RMD Calc and Uses

I use the Schwab calculator for RMD calculations along with Tax Plan Calculator 

Between the two you can quickly make plan decisions. RMD is progressive. Starting at age 70 they take a little more every year up to age 93

If you start with 1M in the IRA at age 70 and are receiving 6% growth you are forced to remove the value of your TIRA x the RMD% from the IRA and that amount is taxed as ordinary income based on your filing status. So a $1M and 3.65% yields a $36,500 RMD on year 1. If your SS is 50K you are taxed at .85% of that or 42.5K. If you have no other income your income is 79K. If you are married filing jointly and both spouses are over 65 your tax bill will be $5,907 (in the 12% bracket) using standard deduction. If single you would owe $10,328 (in the 22% bracket) on that $79K income. Your gross income would be $86,500 excluding the SS tax break and the 7K difference just about pays your taxes. At 6% growth at age 75 and 2% inflation your 1M will be worth 1.126M even with the yearly 5 years of RMD withdrawal and the RMD at in this case is 49206 and SS has grown to 55,240 of which 46954 is taxable so your taxable income is 96160 and married tax is 7966 and single tax is 14104. Gross income is 104,446

In a table the first 15 years of 1M RMD 6% growth

So you can see taxes go up by the RMD% and the progressive tax bracket and by year 10 the single player is already at the 24% bracket. Who might the “single” be? Could be your widow if you kick at 79.

Here is gross income at 70 80 and 85 and the net after tax

Here is the 1M portfolio in Schwab and the distribution schedule

and you can download a printable chart and table to fill in a spread sheet

I set about once to write a tax calculator in EXCEL but it was more time than I wanted to spend to write it and test it. There are plenty of tax sheets out there but nothing that fit my specific need so I spent an afternoon and did it by hand

Here is a shot of Tax Plan Calc’s output


I generally test about 20 years in 5 year increments to test tax scenarios so the calculations aren’t ridiculous and you get a good idea of the trend

Here is a 600K TIRA RMD for 20 years at 6% and a 50K SS inflated at 2%/yr in 5 year snapshots. The top level of the married filing jointly 12% bracket is 104K taxable income. So a married filing jointly with a 600K TIRA @ 6% stays in the 12% bracket for 20 years if you live on just SS and RMD This is good to know. It means if you have 1.5M in the TIRA, Roth convert 900K before age 70 and you will minimize 20 years of taxes. If you have taxable money as well you can sell stocks at 0% cap gains tax up to a taxable income of 104K You be optimized baby! This is your late in retirement WR money, post age 70. I would call it the post age 70 WR epoch. What you live on pre age 70 needs to be developed separately.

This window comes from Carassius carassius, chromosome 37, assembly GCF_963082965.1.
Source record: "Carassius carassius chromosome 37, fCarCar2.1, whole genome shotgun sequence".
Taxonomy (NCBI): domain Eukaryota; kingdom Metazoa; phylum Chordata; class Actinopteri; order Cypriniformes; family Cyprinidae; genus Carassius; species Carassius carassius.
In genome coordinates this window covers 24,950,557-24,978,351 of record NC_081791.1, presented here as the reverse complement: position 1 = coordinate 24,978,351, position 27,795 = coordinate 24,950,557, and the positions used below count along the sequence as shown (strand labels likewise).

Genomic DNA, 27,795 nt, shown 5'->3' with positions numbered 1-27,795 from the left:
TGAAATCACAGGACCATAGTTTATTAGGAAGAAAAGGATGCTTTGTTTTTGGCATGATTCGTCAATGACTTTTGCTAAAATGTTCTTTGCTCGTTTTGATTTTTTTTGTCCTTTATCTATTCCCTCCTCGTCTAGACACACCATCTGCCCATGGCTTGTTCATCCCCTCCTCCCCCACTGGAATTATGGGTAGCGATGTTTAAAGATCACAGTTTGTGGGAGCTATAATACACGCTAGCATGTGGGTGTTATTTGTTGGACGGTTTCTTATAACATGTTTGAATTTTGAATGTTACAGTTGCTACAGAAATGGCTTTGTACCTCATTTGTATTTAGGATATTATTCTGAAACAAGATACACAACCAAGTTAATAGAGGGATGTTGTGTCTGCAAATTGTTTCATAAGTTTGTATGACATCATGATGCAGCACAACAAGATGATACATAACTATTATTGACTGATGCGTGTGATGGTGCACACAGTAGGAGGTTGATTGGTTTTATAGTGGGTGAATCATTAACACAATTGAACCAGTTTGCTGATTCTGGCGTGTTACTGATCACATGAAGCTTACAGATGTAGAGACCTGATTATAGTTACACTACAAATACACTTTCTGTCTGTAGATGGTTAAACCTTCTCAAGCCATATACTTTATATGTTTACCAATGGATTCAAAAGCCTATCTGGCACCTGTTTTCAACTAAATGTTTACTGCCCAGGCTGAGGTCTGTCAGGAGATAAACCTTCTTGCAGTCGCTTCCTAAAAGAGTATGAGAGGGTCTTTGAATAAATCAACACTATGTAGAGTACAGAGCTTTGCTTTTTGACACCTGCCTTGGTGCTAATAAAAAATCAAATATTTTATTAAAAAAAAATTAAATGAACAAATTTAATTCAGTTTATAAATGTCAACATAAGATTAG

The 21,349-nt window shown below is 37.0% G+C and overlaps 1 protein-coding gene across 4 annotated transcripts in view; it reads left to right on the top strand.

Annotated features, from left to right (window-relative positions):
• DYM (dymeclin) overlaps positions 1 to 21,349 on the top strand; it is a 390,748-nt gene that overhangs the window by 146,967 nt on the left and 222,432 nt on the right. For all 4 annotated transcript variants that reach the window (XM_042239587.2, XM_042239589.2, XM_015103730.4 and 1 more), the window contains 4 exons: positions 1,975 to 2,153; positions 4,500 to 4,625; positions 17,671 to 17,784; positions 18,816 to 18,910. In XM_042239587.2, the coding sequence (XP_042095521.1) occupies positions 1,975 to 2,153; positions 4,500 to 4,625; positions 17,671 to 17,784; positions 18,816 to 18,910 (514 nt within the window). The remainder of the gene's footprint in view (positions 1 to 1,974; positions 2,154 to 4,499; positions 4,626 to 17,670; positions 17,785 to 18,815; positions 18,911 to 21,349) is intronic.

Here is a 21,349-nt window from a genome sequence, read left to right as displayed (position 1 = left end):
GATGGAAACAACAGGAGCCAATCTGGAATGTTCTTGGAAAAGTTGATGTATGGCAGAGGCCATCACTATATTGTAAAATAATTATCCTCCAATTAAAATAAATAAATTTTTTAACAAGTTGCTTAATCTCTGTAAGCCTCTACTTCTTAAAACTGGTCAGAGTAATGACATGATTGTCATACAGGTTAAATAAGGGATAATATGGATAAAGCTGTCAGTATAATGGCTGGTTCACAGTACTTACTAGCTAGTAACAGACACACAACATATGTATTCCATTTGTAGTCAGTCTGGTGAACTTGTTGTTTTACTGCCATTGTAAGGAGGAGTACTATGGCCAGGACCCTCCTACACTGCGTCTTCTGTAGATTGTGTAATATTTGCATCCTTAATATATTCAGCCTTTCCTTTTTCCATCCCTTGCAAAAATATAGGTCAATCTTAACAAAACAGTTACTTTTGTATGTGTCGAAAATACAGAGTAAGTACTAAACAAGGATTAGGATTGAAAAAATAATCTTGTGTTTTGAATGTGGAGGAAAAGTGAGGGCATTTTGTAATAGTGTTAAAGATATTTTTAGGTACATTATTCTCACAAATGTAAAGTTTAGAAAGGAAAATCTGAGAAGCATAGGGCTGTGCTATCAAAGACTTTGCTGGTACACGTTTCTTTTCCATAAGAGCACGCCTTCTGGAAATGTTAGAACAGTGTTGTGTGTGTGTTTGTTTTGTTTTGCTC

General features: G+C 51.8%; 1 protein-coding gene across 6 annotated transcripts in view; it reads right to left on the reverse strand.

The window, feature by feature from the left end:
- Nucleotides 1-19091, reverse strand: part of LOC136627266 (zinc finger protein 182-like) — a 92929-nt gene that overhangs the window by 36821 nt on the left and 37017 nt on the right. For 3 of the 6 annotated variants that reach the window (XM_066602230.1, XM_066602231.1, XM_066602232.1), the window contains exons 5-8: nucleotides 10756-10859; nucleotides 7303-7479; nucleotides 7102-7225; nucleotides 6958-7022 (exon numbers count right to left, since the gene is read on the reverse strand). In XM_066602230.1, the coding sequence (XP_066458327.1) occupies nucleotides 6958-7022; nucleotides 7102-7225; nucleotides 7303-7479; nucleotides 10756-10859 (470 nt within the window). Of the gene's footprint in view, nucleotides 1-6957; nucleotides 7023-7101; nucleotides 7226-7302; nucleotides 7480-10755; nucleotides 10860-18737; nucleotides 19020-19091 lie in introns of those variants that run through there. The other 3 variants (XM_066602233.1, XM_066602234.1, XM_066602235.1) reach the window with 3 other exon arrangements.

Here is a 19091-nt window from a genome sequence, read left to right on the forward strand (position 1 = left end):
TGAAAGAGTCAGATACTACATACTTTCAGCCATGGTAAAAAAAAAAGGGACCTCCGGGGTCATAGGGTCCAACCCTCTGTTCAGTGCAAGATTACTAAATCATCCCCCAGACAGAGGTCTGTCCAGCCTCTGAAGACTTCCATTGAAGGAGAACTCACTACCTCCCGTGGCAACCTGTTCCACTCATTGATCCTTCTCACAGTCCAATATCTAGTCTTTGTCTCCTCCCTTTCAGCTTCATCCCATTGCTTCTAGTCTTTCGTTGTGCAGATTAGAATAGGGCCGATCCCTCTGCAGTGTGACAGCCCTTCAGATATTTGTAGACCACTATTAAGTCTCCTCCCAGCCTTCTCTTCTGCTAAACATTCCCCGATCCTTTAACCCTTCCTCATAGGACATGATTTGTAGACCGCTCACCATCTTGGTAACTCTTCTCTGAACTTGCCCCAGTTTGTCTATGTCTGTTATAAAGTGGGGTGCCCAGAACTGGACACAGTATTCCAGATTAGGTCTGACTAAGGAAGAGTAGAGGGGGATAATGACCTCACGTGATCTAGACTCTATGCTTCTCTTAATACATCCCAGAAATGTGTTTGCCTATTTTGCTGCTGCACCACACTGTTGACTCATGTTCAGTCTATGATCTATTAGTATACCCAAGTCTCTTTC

Goal: convert 900K of 1.5M TIRA to a Roth leaving 600K in the TIRA cost 124K in taxes

A Money Planorama

I’ve been discussing using a Roth as an insurance vehicle over on XRAY’s site It’s a useful way to demonstrate planning using modern portfolio theory and taking risk as well as reward into account. I’m nothing if not a quant A quant is someone who uses computers to analyze investments. It is also a pole used to guide a large barge, from the Greek kontos “boat pole”. If I’m going to guide my barge I want a good chance at being successful and staying off the rocks.

The discussion devolved to how to fund extrinsic risk like medical disaster in retirement. In preparing for retirement you purchase a product called a portfolio which at some point takes over the job of providing you money. It is bounded. If you have 1M you can leverage it but leverage increases the likelihood of failure. What does leverage mean? You can take your 1M, put it in cash, take out $30K/yr at 2% inflation and you’re money will last 25 years. Whoa whoa 25x should be $40K!, but $40K 25 years in the future is only worth $30K @ 2% inflation

How do you combat the loss in value? Leverage my boy/girl leverage. If you make 2% on interest and take out $40K your money lasts 35 years

That % the inflation ate, is returned and then some. GREAT! I want to make 10% OVER INFLATION then (12% not a bit greedy)!!!

Yep 35M that’s the ticket! So what is it? 40K/yr for 35 years and 0 dollars in the bank or 40K for 35 years and 35M in the bank? That’s the power of leverage all things being equal. This never happens. If you have 35M in the bank at least 50K is coming out or 900K or what ever. If you start yanking more less in the bank. How much less? Lets yank 900K

Lawdy Mama I’m 335M in debt! With that kind of debt I think I’ll grow a beard and change my name to Uncle Sam! This is still the power of leverage when leverage goes against you.

To get back your million and live on 900K/year you only need make 90% on your money every year, EVERY YEAR. So a FV calculator is a blunt tool. It gives some quick information but not very deep information. Are you planning your life with such a tool?